The surname Porcia derives from the Italian word "porco," meaning "hog; " as such, it may have evolved from a nickname
for someone "pig-like" in some manner, or perhaps as an occupational
name for someone who worked with pigs.
Early Origins of the Porcia family
The surname Porcia was first found in Umbria, where the earliest recorded family bearing this name were a patrician family living in Gubbio in 1171. In 1290, soldier Arrigo di Porci took part in the destruction of Spolet, and his son Rodulfo was said to be lord of several of the King's castles. Leonardo Porcelli di Federico was a general in Monte Oliveto in 1516.
Early History of the Porcia family
This web page shows only a small excerpt of our Porcia research.Another 47 words (3 lines of text) covering the years 1351, 1449, 1478 and 1477 are included under the topic Early Porcia History in all our PDF Extended History products and printed products wherever possible.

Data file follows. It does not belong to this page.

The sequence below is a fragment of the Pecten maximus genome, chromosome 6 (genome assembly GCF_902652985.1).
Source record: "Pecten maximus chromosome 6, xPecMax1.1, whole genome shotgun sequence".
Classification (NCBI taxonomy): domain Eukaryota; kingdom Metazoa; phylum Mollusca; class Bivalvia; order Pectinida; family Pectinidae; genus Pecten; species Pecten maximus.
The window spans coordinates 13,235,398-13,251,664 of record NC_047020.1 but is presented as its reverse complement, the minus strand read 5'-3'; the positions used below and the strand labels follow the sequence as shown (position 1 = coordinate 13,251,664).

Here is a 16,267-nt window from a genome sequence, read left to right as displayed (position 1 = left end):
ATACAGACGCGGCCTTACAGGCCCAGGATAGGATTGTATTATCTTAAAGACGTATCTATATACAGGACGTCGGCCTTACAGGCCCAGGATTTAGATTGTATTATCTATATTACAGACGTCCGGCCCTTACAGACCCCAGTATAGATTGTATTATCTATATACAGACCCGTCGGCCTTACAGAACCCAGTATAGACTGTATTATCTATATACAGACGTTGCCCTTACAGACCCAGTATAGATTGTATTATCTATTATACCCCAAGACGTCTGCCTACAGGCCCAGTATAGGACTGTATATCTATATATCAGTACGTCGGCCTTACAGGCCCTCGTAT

Porcia Spelling Variations
of this family name include: Porcello, Porcelli, Porcellino, Porcellina, Porci and others.
Early Notables of the Porcia family (pre 1700)
Prominent among members of the family was Porcello di Arrigo, an army captain in Pisa in 1351. Nicolo Porcia was Senator of Rome a century later. Giacomo Porco was Bishop of Patti, and became Archbishop of Messina in 1449. A member of the Porcello family was the mayor of Cagli in... Another 74 words (5 lines of text) are included under the topic Early Porcia Notables in all our PDF Extended History products and printed products wherever possible.
Migration of the Porcia family to the New World and Oceana
Some of the first settlers of this family name or some of its variants were: Louis Porcella, age 16, who arrived in America en route to Chicago on Aug. 25, 1880, aboard the "France"; Michela Porcella, age 39, who arrived in America on Dec. 21, 1883, aboard the ".